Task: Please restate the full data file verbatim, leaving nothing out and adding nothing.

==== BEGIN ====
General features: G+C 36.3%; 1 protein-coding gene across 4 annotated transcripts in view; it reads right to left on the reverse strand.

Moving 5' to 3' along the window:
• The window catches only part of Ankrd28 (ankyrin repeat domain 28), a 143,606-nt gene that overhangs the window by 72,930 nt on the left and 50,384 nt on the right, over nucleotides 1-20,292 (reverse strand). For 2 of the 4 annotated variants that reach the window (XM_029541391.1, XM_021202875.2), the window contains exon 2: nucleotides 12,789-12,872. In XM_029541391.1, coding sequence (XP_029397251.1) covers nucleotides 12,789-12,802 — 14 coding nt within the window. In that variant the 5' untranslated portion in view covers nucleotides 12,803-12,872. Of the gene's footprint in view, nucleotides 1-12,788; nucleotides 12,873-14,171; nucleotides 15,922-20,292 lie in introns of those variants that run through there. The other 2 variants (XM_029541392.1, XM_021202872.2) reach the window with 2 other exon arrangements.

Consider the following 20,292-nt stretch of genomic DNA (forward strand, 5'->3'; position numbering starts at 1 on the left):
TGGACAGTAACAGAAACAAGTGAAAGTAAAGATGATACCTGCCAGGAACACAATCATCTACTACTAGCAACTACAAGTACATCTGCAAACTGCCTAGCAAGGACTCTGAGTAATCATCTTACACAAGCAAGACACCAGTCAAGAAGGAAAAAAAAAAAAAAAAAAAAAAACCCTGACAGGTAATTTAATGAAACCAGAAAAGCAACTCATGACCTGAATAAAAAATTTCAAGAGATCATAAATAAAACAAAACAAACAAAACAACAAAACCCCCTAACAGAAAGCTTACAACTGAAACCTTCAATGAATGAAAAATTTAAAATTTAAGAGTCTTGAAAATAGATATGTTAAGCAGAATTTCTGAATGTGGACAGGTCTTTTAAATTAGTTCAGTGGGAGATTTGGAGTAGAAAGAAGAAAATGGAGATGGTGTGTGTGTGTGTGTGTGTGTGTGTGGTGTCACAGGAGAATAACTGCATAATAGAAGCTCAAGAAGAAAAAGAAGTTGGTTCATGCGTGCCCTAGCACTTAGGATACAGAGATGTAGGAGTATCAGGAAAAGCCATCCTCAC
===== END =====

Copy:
General features: G+C 36.3%; 1 protein-coding gene across 4 annotated transcripts in view; it reads right to left on the reverse strand.

Moving 5' to 3' along the window:
• The window catches only part of Ankrd28 (ankyrin repeat domain 28), a 143,606-nt gene that overhangs the window by 72,930 nt on the left and 50,384 nt on the right, over nucleotides 1-20,292 (reverse strand). For 2 of the 4 annotated variants that reach the window (XM_029541391.1, XM_021202875.2), the window contains exon 2: nucleotides 12,789-12,872. In XM_029541391.1, coding sequence (XP_029397251.1) covers nucleotides 12,789-12,802 — 14 coding nt within the window. In that variant the 5' untranslated portion in view covers nucleotides 12,803-12,872. Of the gene's footprint in view, nucleotides 1-12,788; nucleotides 12,873-14,171; nucleotides 15,922-20,292 lie in introns of those variants that run through there. The other 2 variants (XM_029541392.1, XM_021202872.2) reach the window with 2 other exon arrangements.

Consider the following 20,292-nt stretch of genomic DNA (forward strand, 5'->3'; position numbering starts at 1 on the left):
TGGACAGTAACAGAAACAAGTGAAAGTAAAGATGATACCTGCCAGGAACACAATCATCTACTACTAGCAACTACAAGTACATCTGCAAACTGCCTAGCAAGGACTCTGAGTAATCATCTTACACAAGCAAGACACCAGTCAAGAAGGAAAAAAAAAAAAAAAAAAAAAAACCCTGACAGGTAATTTAATGAAACCAGAAAAGCAACTCATGACCTGAATAAAAAATTTCAAGAGATCATAAATAAAACAAAACAAACAAAACAACAAAACCCCCTAACAGAAAGCTTACAACTGAAACCTTCAATGAATGAAAAATTTAAAATTTAAGAGTCTTGAAAATAGATATGTTAAGCAGAATTTCTGAATGTGGACAGGTCTTTTAAATTAGTTCAGTGGGAGATTTGGAGTAGAAAGAAGAAAATGGAGATGGTGTGTGTGTGTGTGTGTGTGTGTGTGGTGTCACAGGAGAATAACTGCATAATAGAAGCTCAAGAAGAAAAAGAAGTTGGTTCATGCGTGCCCTAGCACTTAGGATACAGAGATGTAGGAGTATCAGGAAAAGCCATCCTCAC